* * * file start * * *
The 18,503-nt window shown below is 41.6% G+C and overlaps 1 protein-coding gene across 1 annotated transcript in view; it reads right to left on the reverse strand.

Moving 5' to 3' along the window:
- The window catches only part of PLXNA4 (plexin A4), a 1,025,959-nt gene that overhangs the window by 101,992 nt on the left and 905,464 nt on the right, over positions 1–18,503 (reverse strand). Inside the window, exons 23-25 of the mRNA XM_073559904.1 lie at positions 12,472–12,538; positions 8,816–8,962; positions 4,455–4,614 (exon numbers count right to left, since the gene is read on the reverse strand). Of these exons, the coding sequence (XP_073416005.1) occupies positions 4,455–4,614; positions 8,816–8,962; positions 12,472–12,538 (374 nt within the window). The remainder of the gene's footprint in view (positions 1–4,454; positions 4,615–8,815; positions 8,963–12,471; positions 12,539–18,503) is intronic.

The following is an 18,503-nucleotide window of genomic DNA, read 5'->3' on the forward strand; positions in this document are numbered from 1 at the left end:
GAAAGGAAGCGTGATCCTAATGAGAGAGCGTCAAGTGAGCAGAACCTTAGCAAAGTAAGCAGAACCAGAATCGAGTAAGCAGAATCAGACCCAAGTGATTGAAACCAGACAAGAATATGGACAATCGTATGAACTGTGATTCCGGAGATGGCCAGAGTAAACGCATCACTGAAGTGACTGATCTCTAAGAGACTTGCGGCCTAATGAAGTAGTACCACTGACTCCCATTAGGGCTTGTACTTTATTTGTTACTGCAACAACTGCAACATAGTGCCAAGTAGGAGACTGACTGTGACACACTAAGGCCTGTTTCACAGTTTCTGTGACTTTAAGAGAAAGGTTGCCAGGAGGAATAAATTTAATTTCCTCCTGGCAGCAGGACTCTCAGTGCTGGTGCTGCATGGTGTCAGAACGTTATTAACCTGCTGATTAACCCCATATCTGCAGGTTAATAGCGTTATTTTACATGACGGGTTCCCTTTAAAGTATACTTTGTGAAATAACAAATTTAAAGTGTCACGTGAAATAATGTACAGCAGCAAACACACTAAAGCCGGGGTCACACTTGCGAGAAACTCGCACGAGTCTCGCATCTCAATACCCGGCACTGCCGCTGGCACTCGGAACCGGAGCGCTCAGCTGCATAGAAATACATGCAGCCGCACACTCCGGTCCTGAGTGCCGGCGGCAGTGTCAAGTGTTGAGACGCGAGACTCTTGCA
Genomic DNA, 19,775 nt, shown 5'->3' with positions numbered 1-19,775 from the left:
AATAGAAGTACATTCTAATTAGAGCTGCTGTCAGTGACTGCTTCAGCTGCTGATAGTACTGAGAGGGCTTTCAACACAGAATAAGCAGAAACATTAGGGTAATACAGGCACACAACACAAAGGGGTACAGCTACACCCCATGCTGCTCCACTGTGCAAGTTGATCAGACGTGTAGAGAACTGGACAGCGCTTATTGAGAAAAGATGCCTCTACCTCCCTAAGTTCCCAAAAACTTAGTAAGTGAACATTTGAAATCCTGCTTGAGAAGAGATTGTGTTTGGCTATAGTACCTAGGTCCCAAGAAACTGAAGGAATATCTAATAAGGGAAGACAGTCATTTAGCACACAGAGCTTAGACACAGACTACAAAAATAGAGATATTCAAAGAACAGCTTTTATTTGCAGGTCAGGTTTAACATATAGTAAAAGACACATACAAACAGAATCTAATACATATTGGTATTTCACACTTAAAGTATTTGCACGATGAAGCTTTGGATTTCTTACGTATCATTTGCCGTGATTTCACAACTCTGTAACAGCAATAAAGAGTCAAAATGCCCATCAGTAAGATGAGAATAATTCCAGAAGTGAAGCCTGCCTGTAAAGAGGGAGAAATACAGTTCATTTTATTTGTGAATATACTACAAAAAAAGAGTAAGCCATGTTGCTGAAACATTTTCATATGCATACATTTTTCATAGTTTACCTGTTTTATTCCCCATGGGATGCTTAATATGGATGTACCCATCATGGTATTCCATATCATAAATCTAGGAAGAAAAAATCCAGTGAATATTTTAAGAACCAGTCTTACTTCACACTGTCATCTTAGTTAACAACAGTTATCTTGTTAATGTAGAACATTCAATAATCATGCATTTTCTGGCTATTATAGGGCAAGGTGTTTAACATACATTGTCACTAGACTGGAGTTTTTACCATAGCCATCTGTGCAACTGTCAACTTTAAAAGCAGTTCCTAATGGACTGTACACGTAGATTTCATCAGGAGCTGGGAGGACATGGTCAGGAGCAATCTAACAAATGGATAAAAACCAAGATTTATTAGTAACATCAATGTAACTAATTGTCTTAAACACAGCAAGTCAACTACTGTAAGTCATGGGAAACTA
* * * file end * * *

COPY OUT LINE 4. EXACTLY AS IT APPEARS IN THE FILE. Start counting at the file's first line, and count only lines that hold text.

The following is an 18,503-nucleotide window of genomic DNA, read 5'->3' on the forward strand; positions in this document are numbered from 1 at the left end: